A new study examined obstructive sleep apnea and glucose control in people with type 2 diabetes.
The study involved 60 diabetic adults. They were monitored during an overnight sleep study. Blood samples measured glucose control.
Results show that 77 percent of participants had sleep apnea. And increasing OSA severity was associated with worse glucose control.
"Reducing the severity of OSA may improve glycemic control," lead author Dr. Renee S. Aronsohn said in a press release. "Thus effective treatment of OSA may represent a novel and non-pharmacologic intervention in the management of type 2 diabetes."
Only five people in the study had been previously evaluated for sleep apnea. None were undergoing treatment.
It is estimated that about 80 percent of men and 90 percent of women with moderate to severe sleep apnea are undiagnosed. The most common treatment for sleep apnea is CPAP therapy.
The NIDDK reports that diabetes is a disease in which blood glucose levels are above normal. Most food is broken down into glucose, which is also known as “blood sugar.”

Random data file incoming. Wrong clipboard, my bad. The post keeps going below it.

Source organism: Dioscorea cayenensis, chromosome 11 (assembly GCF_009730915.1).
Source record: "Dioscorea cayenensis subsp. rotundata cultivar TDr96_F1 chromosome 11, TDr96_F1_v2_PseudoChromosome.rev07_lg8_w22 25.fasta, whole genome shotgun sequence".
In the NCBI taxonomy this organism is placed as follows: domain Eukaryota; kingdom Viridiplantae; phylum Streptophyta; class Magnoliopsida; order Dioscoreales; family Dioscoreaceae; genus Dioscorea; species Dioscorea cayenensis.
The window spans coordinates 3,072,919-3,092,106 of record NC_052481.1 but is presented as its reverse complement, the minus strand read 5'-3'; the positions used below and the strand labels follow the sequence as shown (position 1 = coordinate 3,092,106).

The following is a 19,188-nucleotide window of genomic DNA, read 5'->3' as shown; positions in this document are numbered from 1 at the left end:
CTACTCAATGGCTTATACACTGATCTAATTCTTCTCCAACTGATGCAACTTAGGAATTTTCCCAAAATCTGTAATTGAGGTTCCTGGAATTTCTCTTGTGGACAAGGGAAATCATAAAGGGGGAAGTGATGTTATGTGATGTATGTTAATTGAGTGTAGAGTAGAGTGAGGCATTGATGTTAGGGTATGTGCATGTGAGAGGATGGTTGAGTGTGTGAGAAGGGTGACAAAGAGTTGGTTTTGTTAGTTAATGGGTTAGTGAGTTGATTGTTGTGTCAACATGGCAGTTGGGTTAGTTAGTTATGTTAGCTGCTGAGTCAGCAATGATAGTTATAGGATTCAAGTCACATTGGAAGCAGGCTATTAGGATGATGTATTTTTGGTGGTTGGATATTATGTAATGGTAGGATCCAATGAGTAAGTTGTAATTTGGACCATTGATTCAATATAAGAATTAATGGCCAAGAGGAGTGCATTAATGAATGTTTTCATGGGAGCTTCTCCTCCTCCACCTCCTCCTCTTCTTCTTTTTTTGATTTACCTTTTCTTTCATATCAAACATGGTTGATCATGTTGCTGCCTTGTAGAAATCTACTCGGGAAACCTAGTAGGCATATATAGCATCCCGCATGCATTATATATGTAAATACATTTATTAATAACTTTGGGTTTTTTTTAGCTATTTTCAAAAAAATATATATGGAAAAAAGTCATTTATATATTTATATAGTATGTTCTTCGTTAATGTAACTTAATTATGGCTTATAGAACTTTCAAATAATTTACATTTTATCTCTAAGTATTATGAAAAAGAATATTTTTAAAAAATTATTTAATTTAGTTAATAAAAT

Insulin, a hormone produced by the pancreas, then moves glucose from the blood into the cells. There the glucose becomes a primary source of fuel for the body.
Type 2 diabetes occurs when the body fails to use insulin effectively. This is known as “insulin resistance.” Then the body produces less insulin over time.
As a result glucose builds up in the blood and passes out of the body through urine. This deprives the body of its main fuel source.
Preliminary data indicate that diabetes was the seventh-leading cause of death in the U.S. in 2007. A study published last week estimated that in 2007 diabetes cost the U.S. $218 billion.
On SleepEducation.com you can learn more about how sleep loss and sleep disorders are linked to diabetes. Read more about sleep and type 2 diabetes.